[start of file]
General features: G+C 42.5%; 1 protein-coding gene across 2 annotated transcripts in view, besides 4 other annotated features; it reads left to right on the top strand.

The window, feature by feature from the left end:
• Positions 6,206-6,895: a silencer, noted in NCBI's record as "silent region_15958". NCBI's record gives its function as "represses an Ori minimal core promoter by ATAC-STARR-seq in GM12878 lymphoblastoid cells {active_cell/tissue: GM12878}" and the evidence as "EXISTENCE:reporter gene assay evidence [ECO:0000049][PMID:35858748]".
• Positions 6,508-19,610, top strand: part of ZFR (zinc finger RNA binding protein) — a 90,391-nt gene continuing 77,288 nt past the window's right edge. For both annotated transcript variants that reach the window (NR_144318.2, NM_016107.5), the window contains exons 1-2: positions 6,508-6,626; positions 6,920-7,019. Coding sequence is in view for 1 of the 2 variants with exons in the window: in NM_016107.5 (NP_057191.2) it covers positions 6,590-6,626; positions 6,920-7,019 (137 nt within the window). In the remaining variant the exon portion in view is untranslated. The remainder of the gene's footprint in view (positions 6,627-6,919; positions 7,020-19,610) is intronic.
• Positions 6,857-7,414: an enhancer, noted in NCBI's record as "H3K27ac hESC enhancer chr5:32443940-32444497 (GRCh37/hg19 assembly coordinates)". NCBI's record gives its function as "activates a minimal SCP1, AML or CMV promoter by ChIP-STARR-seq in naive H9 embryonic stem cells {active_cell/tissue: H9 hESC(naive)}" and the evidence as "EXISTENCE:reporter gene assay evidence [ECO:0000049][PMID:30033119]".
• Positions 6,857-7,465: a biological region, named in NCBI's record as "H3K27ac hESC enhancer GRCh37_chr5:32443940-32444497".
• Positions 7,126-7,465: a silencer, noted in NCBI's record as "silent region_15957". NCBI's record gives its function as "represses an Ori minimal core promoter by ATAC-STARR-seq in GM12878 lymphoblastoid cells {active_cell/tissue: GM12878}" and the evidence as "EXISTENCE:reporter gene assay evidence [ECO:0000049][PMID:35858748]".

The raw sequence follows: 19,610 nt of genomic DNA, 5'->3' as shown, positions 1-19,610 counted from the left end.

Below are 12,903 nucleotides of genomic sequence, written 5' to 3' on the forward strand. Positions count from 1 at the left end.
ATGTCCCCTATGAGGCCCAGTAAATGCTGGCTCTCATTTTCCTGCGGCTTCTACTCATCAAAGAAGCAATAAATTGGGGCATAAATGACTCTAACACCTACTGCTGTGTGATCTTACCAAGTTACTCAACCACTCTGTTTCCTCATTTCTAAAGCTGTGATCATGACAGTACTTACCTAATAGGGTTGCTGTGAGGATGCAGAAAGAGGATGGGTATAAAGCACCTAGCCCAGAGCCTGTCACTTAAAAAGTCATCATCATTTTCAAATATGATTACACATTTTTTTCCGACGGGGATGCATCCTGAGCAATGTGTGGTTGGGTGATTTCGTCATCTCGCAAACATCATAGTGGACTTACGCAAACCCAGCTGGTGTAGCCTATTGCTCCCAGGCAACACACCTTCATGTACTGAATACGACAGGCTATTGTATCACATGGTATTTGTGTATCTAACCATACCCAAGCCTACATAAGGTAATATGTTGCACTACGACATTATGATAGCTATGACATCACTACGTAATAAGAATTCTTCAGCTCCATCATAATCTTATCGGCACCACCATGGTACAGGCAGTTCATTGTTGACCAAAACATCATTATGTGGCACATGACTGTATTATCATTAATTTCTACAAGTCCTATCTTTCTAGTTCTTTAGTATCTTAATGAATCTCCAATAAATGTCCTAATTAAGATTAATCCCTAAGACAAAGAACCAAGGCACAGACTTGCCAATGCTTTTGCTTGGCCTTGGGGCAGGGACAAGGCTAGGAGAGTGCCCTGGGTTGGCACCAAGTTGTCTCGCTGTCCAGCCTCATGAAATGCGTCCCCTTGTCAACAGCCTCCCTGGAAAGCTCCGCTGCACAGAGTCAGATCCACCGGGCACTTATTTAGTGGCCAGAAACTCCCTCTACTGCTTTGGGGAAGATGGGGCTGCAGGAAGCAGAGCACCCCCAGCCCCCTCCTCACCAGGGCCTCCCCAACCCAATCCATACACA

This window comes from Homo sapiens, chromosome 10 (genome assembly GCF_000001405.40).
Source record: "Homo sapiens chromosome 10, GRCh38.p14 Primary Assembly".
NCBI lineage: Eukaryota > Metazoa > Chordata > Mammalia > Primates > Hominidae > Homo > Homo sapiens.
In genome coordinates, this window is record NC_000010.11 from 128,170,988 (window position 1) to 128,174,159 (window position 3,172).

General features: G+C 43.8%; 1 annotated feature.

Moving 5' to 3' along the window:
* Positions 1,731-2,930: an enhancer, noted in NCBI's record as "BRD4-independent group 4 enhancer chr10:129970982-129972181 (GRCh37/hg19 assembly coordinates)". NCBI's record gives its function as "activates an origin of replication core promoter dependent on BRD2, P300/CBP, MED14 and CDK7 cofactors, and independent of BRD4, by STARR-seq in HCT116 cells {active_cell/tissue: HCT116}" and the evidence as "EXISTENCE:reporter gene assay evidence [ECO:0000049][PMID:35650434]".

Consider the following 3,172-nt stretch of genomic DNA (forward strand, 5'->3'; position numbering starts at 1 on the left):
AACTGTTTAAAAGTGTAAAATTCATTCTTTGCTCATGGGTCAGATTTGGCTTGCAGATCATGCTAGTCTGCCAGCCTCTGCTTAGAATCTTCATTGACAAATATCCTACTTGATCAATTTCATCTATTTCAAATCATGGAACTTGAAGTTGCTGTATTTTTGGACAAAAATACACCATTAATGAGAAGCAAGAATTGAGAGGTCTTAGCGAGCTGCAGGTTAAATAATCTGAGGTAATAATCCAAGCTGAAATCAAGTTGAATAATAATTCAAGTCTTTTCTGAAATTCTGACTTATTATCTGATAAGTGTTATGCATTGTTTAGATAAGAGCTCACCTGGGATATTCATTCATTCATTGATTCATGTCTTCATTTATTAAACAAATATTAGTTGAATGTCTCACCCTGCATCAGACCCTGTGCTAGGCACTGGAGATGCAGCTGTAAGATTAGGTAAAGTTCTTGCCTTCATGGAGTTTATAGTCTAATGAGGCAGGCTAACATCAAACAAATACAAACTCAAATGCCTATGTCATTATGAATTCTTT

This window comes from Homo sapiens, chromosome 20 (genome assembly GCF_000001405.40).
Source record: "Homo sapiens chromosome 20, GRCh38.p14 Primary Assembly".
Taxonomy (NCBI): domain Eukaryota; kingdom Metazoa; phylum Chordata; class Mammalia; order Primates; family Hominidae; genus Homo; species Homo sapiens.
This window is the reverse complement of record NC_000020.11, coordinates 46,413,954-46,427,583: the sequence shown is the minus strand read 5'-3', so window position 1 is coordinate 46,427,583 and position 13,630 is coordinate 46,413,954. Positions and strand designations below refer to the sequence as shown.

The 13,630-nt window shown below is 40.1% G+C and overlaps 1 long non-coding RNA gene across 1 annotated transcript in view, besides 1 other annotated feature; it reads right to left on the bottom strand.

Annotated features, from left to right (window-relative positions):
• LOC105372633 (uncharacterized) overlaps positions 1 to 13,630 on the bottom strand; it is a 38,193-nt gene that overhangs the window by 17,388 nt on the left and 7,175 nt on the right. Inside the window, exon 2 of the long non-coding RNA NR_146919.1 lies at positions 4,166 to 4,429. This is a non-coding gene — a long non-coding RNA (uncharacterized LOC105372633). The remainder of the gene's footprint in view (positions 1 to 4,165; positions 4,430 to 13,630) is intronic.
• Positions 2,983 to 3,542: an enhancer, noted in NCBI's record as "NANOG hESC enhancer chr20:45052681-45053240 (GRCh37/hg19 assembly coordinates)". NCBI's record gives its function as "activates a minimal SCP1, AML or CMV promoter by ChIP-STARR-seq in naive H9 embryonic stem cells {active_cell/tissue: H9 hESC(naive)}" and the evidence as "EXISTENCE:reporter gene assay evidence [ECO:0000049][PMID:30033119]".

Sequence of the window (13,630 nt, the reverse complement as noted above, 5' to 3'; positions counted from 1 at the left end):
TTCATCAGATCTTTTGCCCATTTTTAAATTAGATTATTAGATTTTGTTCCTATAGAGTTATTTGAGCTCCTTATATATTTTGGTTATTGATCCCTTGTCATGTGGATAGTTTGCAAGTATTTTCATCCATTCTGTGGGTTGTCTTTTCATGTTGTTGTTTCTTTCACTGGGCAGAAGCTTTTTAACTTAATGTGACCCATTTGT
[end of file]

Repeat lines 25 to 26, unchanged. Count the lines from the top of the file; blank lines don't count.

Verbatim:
Annotated features, from left to right (window-relative positions):
• LOC105372633 (uncharacterized) overlaps positions 1 to 13,630 on the bottom strand; it is a 38,193-nt gene that overhangs the window by 17,388 nt on the left and 7,175 nt on the right. Inside the window, exon 2 of the long non-coding RNA NR_146919.1 lies at positions 4,166 to 4,429. This is a non-coding gene — a long non-coding RNA (uncharacterized LOC105372633). The remainder of the gene's footprint in view (positions 1 to 4,165; positions 4,430 to 13,630) is intronic.